Income inequality in Canada: Part 6 – gender and age

For my next step in looking at income inequality in Canada, I thought it would be interesting to look at average wages with respect to age and gender.  It would have been nice to include level-of-education and number of years of work experience (rather than just having the age of the individual), but I was unable to find a dataset with all these properties.  I did find some interesting data regarding education-level and escaping from poverty, but that’s for another post.

Today, I will show the overall results for Canada and the provinces.  In following days, I will publish more detailed results for the individual provinces which will show average wages for the different categories of occupation.

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Explanations for the 1995-2000 surge in inequality

In my last post, I was happy to come across my first unexpected result: that the vast majority of the rise in income inequality in Canada from 1976-2011 occurred within the 5 year span of 1995-2000.  I was looking for some possible explanations to why this occurred when I came across this interesting paper by Emmanuel Saez and Michael Veall.  They also remark on the 1995 surge in inequality and offer some explanations – I will summarize two which I found to be the most relevant and interesting:

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Income inequality in Canada: Part 5 – what happened in 1995?

In my previous post on this subject, I showed that the distribution of incomes in Canada has trended very slightly since 1976. Although I think the dataset I used is a good start, by no means does it offer a complete perspective on the issue of income inequality.  One of its limitations is with respect to the top bracket of earners.  To illustrate with a hypothetical example, suppose that the proportion of earners in the top bracket did not change over time, but they captured the vast majority of income gains.  This trend would not be picked up in the data I used.  If instead, the majority of income gains were captured by any other bracket than the top, we would see one bracket shrinking and another growing.  It is only with the top bracket that the data has this blind spot.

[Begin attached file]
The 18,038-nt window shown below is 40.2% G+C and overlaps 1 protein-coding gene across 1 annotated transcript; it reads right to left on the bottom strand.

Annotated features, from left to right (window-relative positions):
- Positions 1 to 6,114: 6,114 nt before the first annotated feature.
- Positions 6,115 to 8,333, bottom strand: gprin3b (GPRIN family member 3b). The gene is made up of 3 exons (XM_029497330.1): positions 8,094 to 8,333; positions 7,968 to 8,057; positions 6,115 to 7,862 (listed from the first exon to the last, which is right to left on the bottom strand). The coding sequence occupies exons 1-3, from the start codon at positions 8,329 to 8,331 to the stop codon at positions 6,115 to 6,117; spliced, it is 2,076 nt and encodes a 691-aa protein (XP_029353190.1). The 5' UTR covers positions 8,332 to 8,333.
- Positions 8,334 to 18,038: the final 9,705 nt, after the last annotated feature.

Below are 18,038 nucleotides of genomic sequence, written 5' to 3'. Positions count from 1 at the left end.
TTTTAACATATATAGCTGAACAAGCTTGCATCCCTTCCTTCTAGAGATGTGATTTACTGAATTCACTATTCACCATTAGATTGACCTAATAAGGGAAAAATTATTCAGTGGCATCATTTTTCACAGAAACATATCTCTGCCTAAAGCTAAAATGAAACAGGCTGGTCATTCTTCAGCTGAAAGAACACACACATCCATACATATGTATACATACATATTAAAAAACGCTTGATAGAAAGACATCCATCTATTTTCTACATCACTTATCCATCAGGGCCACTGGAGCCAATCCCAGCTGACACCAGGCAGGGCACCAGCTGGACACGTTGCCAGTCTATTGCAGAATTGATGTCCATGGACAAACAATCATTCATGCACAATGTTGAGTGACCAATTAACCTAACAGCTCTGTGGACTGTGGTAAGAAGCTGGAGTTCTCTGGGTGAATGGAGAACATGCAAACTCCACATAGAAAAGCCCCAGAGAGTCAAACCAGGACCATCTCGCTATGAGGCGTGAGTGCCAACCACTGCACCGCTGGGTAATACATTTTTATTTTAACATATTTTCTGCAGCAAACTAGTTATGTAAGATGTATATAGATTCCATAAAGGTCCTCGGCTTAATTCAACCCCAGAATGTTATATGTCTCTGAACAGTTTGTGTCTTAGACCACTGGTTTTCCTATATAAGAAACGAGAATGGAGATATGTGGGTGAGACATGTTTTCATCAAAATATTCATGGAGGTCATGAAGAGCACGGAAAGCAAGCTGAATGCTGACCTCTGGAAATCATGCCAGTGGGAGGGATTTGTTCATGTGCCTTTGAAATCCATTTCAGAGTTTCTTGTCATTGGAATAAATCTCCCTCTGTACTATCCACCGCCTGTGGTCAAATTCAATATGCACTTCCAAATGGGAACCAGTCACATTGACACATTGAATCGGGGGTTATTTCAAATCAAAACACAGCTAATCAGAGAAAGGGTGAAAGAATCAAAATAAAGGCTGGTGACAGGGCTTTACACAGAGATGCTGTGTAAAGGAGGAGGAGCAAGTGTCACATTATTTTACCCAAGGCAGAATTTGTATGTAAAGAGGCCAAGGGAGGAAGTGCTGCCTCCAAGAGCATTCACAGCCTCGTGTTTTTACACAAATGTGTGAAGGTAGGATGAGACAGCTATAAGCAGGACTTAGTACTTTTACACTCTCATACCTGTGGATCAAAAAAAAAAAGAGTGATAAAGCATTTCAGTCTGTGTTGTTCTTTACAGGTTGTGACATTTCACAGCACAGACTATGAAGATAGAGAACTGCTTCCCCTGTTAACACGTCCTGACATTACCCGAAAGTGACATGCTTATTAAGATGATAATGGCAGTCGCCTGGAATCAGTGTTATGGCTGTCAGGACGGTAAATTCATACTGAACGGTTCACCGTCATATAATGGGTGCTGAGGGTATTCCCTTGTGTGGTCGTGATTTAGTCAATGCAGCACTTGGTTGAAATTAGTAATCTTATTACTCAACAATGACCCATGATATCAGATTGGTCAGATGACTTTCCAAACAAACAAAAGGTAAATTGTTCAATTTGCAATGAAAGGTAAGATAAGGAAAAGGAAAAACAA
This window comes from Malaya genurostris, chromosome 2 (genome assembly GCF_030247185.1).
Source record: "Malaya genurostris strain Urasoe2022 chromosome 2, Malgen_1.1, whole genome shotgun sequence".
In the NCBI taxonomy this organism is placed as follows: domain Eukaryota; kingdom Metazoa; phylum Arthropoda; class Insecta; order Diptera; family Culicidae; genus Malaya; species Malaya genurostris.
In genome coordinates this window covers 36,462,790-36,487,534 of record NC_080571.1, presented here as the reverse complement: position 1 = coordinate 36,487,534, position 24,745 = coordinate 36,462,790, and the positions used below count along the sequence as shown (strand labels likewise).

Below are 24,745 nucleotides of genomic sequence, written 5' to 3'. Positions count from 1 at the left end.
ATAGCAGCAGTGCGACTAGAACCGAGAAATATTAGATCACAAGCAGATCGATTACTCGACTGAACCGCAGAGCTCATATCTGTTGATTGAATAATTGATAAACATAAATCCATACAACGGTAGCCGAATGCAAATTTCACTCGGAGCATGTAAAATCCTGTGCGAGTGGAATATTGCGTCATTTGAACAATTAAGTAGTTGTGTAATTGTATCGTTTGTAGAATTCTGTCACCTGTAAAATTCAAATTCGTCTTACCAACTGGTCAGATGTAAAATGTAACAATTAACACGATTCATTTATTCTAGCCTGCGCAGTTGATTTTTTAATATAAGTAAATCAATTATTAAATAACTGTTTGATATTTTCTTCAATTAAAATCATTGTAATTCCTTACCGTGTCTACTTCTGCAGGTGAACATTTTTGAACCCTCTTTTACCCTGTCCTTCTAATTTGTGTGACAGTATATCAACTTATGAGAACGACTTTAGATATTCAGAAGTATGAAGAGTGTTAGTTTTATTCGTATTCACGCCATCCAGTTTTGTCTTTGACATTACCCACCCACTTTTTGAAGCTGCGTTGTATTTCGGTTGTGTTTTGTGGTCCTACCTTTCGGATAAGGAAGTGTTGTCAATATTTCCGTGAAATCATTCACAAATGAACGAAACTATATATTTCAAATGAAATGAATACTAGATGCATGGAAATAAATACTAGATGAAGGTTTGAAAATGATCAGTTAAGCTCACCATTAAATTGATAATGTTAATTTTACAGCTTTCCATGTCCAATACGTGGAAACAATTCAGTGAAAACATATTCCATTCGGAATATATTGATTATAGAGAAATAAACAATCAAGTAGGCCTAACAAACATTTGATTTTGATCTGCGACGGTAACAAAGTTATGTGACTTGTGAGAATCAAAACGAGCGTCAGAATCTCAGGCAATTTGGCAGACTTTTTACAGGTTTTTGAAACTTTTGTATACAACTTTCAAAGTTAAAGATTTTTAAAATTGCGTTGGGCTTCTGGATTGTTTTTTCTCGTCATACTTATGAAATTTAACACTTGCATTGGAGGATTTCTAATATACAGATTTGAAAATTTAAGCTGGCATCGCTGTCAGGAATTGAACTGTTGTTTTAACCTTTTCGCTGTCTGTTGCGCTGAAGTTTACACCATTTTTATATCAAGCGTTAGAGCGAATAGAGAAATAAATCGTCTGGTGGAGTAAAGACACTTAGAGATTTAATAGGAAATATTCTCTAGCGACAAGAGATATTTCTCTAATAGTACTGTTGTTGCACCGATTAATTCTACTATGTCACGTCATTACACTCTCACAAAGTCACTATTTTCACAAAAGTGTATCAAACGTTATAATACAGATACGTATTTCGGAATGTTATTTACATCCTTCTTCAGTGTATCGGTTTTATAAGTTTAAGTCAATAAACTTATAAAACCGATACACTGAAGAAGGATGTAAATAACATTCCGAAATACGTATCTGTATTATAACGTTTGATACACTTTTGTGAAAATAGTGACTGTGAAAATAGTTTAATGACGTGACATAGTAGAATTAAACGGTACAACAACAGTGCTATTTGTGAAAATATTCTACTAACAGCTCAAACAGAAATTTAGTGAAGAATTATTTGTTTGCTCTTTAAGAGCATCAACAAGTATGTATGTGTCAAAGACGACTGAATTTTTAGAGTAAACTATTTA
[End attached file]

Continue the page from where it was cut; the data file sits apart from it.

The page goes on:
In part answer to this, I looked at the Gini coefficient which is a measure of income distribution.  How does it work?  This is the explanation from the StatsCan website:

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Income inequality in Canada: Part 4 – simplified data

In parts 2 and 3, one of the issues with interpreting the plots was that there was too much data.  In this post, I have simplified the data by combining some of the family income baskets together.  Deciding which baskets to combine is a subjective exercise which is why I started the analysis with the full dataset.

Methodology:

I used the same data as in parts 2 and 3 and combined the income brackets to get the below datasets:

cansim_202_0201_1_1

cansim-2020201_1a_1

cansim-2020201_1ua_1

With the new datasets, I re-ran the same R code shown in part 2.

Results:

Using simplified datasets, we obtain plots that are easier to interpret.

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Income inequality in Canada: Part 1 – Preamble

Over the past few years, I have noticed that the topic of income inequality has gained increasing presence in my country’s media and political discourse.  As an average joe, this is one of those issues where opinions appear to never change.  Some believe that income inequality is a severe problem that threatens the middle class and that action should be taken, and others believe that its best to leave markets be.  As I cannot think of a single example where polarization is a desirable attribute in any facet of society, I doubt family incomes would be the exception case.  The question I have is: what is the trend and severity of income inequality in Canada?

Before I start digging through the data, some food for thought:  Do you think that the middle class represents a stable equilibrium?  In other words, does a free-market society naturally trend towards the formation of a middle class? Or is it an unstable fixed point where current members of middle class and their families tend to diverge to either upper or lower classes?  I don’t really have any strong views on this, but I may post more on this subtopic down the road.